Veteran modeller John Haas from the Netherlands has very kindly shared these stunning images of three of his 1/48th scale models of Japanese experimental types. No kits were harmed in the production of these masterpieces - they were all built from scratch in a variety of materials, including wood and plastic, which John declares provides more fun and satisfaction. As the photographs show John is no mean photographer either!
Yokosuka R2Y-1 Keiun
The Yokosuka R2Y-1 Keiun (景雲 - Scenic Cloud) was a Navy prototype reconnaissance aircraft with coupled engines driving a single six-bladed propeller. A turbojet powered light bomber version was also envisaged but the prototype was destroyed in a bombing raid after only one test flight in May 1945.
Tachikawa's Ki-94-II was a very large single engined fighter developed from an earlier twin boom design and featuring cockpit pressurisation and a turbo supercharged engine for high altitude bomber interception. A heavy armament of two 30mm Ho-155 and two 20mm Ho-5 wing mounted cannon cannon was planned. The first prototype, with a four bladed propeller was being readied for a preliminary test flight when the war ended, whilst the second prototype, intended to have a six bladed propeller, was still under construction.
Nakajima J5N-1 Tenrai
The Nakajima J5N-1 Tenrai (天雷 Heavenly Thunder) was designed as a fast twin-engined single seat multi-role fighter for the Imperial Navy and John's model represents the third of six prototypes built, two of which were completed as two seat aircraft possibly with the intention of incorporating radar. The first prototype flew in July 1944 but despite Tenrai's good looks its performance did not match its expected potential.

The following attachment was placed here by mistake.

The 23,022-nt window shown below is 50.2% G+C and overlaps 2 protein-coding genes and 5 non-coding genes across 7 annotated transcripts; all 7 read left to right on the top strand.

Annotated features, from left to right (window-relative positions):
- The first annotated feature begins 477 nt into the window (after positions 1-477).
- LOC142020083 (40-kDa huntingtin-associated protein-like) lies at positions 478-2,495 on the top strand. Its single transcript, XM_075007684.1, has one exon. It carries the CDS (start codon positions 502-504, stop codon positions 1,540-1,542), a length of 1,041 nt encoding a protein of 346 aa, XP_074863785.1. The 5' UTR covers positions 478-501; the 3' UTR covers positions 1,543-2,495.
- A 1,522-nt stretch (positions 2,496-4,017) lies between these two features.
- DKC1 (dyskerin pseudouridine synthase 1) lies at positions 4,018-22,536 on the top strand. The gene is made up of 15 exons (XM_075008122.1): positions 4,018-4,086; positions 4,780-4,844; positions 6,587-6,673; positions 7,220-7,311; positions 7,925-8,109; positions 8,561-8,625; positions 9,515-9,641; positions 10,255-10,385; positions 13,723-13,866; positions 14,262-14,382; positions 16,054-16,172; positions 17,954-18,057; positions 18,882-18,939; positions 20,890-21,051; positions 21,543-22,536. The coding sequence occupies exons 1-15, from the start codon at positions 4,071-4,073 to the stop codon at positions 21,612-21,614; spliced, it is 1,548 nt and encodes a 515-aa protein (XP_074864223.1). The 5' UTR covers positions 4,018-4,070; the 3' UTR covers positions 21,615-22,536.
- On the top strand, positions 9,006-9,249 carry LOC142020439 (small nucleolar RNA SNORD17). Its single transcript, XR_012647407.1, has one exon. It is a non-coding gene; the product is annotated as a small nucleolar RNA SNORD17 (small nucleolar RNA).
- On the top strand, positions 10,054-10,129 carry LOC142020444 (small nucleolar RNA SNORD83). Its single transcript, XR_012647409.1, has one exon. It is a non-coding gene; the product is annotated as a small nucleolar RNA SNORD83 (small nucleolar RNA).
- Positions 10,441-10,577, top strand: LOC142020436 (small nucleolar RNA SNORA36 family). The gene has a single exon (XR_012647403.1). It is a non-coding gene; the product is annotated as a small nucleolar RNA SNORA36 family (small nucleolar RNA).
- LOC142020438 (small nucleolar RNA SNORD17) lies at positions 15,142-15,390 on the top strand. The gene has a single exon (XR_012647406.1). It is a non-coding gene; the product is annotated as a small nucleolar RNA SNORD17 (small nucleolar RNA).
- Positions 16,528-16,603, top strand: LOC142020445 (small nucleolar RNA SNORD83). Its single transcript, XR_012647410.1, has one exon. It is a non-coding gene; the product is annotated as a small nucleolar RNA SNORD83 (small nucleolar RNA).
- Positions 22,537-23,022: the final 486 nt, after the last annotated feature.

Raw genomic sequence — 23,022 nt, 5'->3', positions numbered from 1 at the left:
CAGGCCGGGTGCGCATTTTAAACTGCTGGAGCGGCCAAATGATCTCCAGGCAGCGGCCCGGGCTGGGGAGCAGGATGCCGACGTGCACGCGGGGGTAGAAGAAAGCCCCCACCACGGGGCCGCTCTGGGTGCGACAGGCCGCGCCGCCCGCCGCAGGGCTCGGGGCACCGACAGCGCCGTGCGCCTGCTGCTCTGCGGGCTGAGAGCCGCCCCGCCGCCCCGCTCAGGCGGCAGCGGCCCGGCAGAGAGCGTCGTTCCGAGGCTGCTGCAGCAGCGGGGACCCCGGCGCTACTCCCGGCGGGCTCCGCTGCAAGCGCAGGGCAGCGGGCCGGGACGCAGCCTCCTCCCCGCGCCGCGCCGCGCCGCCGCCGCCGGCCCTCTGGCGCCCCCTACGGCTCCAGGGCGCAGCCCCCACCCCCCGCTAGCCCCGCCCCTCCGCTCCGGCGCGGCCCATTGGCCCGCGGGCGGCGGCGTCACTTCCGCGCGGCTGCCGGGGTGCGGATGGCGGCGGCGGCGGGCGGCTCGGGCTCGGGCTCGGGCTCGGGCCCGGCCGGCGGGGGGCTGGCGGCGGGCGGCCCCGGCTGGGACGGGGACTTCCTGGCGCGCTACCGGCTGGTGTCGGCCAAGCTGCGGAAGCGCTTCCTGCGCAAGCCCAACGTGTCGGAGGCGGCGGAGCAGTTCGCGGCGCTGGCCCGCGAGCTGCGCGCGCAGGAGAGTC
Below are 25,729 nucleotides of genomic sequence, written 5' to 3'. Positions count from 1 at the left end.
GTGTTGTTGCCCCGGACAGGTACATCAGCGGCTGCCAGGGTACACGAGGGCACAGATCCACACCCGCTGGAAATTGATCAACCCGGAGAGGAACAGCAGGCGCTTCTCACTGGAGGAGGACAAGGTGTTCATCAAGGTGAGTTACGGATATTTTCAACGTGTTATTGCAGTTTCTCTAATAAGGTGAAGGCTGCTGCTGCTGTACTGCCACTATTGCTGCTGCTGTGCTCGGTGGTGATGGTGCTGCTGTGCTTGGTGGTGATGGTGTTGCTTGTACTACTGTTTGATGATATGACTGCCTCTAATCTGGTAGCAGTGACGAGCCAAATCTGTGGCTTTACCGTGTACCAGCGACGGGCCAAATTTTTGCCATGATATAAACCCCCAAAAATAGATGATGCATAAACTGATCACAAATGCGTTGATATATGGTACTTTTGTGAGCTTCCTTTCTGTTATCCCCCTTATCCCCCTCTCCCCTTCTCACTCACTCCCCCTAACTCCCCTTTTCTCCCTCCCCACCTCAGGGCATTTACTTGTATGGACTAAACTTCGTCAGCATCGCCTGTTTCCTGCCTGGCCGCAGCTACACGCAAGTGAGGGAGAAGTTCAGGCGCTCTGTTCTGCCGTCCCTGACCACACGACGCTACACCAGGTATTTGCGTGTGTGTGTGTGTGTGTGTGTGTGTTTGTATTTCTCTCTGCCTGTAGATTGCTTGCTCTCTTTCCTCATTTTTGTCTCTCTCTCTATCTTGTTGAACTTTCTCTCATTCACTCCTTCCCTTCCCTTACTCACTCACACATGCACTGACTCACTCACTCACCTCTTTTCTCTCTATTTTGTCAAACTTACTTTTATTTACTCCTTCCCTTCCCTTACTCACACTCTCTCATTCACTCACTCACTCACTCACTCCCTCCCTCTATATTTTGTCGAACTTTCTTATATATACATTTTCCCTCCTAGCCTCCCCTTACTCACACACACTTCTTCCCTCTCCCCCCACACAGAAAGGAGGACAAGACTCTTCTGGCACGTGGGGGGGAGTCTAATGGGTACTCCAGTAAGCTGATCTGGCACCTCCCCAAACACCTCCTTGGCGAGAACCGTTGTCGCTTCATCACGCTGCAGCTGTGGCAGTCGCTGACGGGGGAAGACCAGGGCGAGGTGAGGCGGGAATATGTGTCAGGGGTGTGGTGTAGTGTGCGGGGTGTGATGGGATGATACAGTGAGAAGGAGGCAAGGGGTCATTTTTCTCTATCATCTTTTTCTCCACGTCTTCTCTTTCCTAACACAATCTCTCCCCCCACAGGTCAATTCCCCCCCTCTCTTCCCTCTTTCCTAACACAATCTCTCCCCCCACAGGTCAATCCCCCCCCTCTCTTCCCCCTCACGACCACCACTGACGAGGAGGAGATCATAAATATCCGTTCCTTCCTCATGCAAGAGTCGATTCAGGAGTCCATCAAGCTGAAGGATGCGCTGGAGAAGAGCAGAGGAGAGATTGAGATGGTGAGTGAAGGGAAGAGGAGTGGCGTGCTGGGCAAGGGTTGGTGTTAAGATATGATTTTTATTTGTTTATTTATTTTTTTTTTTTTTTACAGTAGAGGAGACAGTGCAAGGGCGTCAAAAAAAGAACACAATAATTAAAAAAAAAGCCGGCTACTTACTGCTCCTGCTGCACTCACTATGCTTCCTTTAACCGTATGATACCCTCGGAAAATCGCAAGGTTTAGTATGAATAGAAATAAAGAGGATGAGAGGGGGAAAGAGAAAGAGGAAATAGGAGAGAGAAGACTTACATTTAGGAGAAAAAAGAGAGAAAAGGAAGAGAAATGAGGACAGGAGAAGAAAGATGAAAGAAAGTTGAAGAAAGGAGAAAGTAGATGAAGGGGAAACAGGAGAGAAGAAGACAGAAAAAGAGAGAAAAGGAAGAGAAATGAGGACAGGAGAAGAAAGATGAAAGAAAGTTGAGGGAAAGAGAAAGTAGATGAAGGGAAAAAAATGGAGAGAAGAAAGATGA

Image credits: Models and photographs all © 2014 John Haas
Wonderful artistry with these models John, thanks for posting them Nick.I really can appreciate how much work goes into scratch building an entire model, even making certain parts from scratch can be a time consuming endeavor.
Excelent work John !
I've made some simple projects from scratch also. It's very rewarding.
The colors are great too. Even the yellowish transparent from the Keiun looks good. It gives it a sense of aged plexiglass.
Nick, thanks for sharring.
Thanks for sharing, John and Nick.
These are all beautifully done, and of subjects we never see in model form. I'd be interested to know how much time is required for a typical project. Thanks for showing these, Nick.
Beautiful workmanship. I'm envious of your abilities. Thanks so much for sharing.
Can You tell me what kind of blue color You used on J5N-1 Tenrai, please?
I think you mean the upper colour?
I used Hubrol Nr.77 over that went a coat of matt varnish.
Wow, incredible work! I love scratchbuilt models and smaller doesn't necessarily mean easier. These are stunners! Super mooi werk John!!
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